- This mini-course covers the basic concepts of spin-physics needed to understand the signal equation, and sources of contrast in magnetic resonance imaging, as well as the concepts needed to understand sampling, image reconstruction, the process of selective excitation, and some of the more sophisticated applications of MR-imaging. A brief overview of these topics can be found in Introduction to Magnetic Resonance Imaging for Mathematicians, by C.L. Epstein in Ann. Inst. Fourier, 54(2004) 1697-1716. More detailed references are Principles of Nuclear Magnetic Resonance Microscopy, by Paul T. Callaghan, Clarendon Press, Oxford, 1983; Magnetic Resonance Imaging, by E.M. Haacke, R.W. Brown, M.R. Thompson, R. Venkatesan, Wiley-Liss, 1999; and Handbook of MRI Pulse Sequences, by Matt A. Bernstein, Kevin F. King, and Xiaohong Joe Zhou, Elsevier Academic Press, 2004.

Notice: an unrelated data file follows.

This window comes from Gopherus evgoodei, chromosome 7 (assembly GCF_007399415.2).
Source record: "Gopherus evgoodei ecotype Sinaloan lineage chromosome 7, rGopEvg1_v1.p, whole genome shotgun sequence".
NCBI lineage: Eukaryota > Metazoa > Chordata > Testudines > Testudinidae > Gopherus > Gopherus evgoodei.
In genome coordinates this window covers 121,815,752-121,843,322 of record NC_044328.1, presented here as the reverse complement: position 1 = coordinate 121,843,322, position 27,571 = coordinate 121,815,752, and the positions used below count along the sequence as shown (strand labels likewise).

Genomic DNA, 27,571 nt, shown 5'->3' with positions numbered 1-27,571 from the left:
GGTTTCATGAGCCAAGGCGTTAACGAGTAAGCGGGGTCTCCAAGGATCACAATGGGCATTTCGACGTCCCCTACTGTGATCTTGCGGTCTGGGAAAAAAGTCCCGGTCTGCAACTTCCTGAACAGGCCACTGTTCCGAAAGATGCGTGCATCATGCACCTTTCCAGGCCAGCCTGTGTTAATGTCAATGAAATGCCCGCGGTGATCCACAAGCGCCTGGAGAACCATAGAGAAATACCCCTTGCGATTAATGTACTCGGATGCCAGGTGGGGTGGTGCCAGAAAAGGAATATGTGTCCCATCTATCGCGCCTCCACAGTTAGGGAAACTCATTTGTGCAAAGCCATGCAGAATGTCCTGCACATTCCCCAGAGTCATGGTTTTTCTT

Lecture 1: The physics of spin-1/2 particles in a magnetic field and relaxation mechanisms as described by the phenomenological Bloch equation. The phenomenon of nuclear magnetic resonance, the rotating reference frame and special solutions of the Bloch equation. Faraday’s law and the basic signal equation in MR-imaging. The effects of field gradients and the Fourier transform of the spin density. Inversion pulses and the spin echo.
Lecture 2: Basic properties of the Fourier transform, sampling theory and the discrete Fourier transform. A basic imaging experiment. The problem of selective excitation and its relationship to inverse scattering. Standard imaging pulse sequences and contrast mechanisms. Pulse sequence diagrams.
Lecture 3: More sophisticated applications of MR-imaging. Topics will be drawn from: The Bloch-Torrey equation and the effects of diffusion; measurement of diffusion constants, and diffusion tensor imaging; flow imaging; parallel imaging; functional imaging; compressed sensing.